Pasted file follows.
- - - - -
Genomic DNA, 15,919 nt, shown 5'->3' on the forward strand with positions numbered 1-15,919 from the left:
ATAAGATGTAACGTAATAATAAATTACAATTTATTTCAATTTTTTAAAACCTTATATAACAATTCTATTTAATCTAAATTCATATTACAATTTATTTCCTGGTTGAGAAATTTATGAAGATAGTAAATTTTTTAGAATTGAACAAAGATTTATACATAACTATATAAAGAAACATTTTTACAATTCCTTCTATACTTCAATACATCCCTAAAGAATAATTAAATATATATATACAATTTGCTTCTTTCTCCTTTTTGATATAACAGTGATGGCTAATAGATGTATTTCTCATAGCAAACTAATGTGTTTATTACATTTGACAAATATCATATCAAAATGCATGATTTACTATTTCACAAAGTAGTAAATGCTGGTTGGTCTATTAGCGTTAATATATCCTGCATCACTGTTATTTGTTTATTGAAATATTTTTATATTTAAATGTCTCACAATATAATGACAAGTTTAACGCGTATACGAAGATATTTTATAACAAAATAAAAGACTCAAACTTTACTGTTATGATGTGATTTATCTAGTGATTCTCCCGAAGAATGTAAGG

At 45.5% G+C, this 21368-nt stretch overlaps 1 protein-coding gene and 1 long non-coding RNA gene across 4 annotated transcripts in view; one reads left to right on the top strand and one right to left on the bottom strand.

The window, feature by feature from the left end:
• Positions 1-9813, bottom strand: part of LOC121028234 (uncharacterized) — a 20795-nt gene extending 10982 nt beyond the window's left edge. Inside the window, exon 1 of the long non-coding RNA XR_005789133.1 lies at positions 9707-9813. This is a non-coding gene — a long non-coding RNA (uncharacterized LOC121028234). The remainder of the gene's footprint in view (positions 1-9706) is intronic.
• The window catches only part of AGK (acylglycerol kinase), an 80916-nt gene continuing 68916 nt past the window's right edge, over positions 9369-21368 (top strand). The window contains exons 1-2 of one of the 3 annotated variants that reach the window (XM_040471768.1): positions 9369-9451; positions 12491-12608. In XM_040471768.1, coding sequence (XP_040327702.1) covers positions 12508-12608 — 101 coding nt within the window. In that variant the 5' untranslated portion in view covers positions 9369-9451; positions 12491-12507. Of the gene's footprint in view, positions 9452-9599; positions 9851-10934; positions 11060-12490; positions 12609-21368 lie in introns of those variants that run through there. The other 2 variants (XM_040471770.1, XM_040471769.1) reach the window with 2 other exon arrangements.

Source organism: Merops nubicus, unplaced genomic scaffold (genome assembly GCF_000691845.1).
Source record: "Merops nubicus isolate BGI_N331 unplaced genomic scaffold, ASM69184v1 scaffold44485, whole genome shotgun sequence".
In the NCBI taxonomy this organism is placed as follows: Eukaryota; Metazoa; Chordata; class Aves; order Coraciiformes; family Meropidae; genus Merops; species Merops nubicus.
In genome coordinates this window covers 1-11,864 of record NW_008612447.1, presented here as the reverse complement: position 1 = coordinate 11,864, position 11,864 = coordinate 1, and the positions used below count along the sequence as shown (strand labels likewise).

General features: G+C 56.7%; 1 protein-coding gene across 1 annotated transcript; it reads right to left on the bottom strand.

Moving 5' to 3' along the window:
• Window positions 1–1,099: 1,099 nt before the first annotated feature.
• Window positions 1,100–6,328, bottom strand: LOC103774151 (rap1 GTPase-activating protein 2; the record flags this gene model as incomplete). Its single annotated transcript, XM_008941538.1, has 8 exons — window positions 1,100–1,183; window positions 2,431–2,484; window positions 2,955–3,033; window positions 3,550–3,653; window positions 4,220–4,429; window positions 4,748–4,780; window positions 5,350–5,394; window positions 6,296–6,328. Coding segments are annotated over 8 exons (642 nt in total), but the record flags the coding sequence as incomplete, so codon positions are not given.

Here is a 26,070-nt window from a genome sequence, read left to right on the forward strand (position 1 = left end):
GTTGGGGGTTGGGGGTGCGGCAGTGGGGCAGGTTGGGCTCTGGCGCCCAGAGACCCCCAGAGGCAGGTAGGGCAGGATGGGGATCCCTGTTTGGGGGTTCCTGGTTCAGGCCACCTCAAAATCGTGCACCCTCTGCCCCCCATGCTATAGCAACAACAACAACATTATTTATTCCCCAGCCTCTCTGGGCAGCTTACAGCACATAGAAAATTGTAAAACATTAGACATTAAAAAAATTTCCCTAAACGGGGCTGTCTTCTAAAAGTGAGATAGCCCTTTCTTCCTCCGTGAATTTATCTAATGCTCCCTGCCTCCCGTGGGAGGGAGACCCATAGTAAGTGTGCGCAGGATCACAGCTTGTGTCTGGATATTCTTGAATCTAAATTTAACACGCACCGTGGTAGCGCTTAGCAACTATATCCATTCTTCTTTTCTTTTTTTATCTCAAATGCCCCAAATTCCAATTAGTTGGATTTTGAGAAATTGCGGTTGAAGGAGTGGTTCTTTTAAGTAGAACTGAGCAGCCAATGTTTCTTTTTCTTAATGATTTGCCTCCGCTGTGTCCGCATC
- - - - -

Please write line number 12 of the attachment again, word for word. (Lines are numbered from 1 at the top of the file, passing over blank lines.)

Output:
Moving 5' to 3' along the window: